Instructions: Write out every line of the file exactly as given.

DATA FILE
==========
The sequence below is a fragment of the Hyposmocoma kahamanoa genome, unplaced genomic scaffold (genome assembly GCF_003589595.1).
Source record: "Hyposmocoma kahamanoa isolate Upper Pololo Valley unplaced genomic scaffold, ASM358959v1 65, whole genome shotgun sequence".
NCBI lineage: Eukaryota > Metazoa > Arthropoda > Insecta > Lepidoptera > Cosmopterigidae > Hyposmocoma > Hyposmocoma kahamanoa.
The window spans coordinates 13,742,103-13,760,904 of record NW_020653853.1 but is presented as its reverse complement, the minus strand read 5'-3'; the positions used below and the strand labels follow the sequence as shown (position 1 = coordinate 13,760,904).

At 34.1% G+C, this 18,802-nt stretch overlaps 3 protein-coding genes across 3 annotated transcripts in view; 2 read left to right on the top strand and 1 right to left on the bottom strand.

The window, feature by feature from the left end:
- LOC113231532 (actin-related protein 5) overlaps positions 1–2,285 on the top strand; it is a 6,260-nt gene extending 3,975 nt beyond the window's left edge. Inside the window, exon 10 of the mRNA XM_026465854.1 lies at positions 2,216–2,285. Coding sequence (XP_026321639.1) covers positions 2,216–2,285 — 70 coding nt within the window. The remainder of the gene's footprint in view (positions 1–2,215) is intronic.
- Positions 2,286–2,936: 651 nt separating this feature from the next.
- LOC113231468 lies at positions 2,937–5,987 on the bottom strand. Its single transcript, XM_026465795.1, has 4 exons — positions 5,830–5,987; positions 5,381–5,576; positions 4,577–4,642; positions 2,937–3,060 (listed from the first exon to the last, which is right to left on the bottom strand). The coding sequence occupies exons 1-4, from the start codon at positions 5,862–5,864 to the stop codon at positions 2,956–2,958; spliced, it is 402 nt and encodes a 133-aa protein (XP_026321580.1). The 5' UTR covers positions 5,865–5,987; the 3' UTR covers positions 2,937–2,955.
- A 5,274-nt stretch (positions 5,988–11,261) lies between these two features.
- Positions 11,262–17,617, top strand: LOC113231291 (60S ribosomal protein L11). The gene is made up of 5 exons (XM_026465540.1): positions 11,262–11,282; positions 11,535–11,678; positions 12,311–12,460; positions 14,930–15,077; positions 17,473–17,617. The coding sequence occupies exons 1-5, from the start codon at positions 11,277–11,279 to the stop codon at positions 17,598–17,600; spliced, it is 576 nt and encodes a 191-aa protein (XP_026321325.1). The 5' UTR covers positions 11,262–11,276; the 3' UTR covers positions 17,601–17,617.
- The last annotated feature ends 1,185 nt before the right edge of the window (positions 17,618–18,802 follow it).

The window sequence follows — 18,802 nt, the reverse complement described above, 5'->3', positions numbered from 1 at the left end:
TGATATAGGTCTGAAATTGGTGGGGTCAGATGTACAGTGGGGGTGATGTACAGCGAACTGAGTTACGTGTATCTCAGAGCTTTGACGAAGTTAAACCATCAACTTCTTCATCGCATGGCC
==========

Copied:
The sequence below is a fragment of the Hyposmocoma kahamanoa genome, unplaced genomic scaffold (genome assembly GCF_003589595.1).
Source record: "Hyposmocoma kahamanoa isolate Upper Pololo Valley unplaced genomic scaffold, ASM358959v1 65, whole genome shotgun sequence".
NCBI lineage: Eukaryota > Metazoa > Arthropoda > Insecta > Lepidoptera > Cosmopterigidae > Hyposmocoma > Hyposmocoma kahamanoa.
The window spans coordinates 13,742,103-13,760,904 of record NW_020653853.1 but is presented as its reverse complement, the minus strand read 5'-3'; the positions used below and the strand labels follow the sequence as shown (position 1 = coordinate 13,760,904).

At 34.1% G+C, this 18,802-nt stretch overlaps 3 protein-coding genes across 3 annotated transcripts in view; 2 read left to right on the top strand and 1 right to left on the bottom strand.

The window, feature by feature from the left end:
- LOC113231532 (actin-related protein 5) overlaps positions 1–2,285 on the top strand; it is a 6,260-nt gene extending 3,975 nt beyond the window's left edge. Inside the window, exon 10 of the mRNA XM_026465854.1 lies at positions 2,216–2,285. Coding sequence (XP_026321639.1) covers positions 2,216–2,285 — 70 coding nt within the window. The remainder of the gene's footprint in view (positions 1–2,215) is intronic.
- Positions 2,286–2,936: 651 nt separating this feature from the next.
- LOC113231468 lies at positions 2,937–5,987 on the bottom strand. Its single transcript, XM_026465795.1, has 4 exons — positions 5,830–5,987; positions 5,381–5,576; positions 4,577–4,642; positions 2,937–3,060 (listed from the first exon to the last, which is right to left on the bottom strand). The coding sequence occupies exons 1-4, from the start codon at positions 5,862–5,864 to the stop codon at positions 2,956–2,958; spliced, it is 402 nt and encodes a 133-aa protein (XP_026321580.1). The 5' UTR covers positions 5,865–5,987; the 3' UTR covers positions 2,937–2,955.
- A 5,274-nt stretch (positions 5,988–11,261) lies between these two features.
- Positions 11,262–17,617, top strand: LOC113231291 (60S ribosomal protein L11). The gene is made up of 5 exons (XM_026465540.1): positions 11,262–11,282; positions 11,535–11,678; positions 12,311–12,460; positions 14,930–15,077; positions 17,473–17,617. The coding sequence occupies exons 1-5, from the start codon at positions 11,277–11,279 to the stop codon at positions 17,598–17,600; spliced, it is 576 nt and encodes a 191-aa protein (XP_026321325.1). The 5' UTR covers positions 11,262–11,276; the 3' UTR covers positions 17,601–17,617.
- The last annotated feature ends 1,185 nt before the right edge of the window (positions 17,618–18,802 follow it).

The window sequence follows — 18,802 nt, the reverse complement described above, 5'->3', positions numbered from 1 at the left end:
TGATATAGGTCTGAAATTGGTGGGGTCAGATGTACAGTGGGGGTGATGTACAGCGAACTGAGTTACGTGTATCTCAGAGCTTTGACGAAGTTAAACCATCAACTTCTTCATCGCATGGCC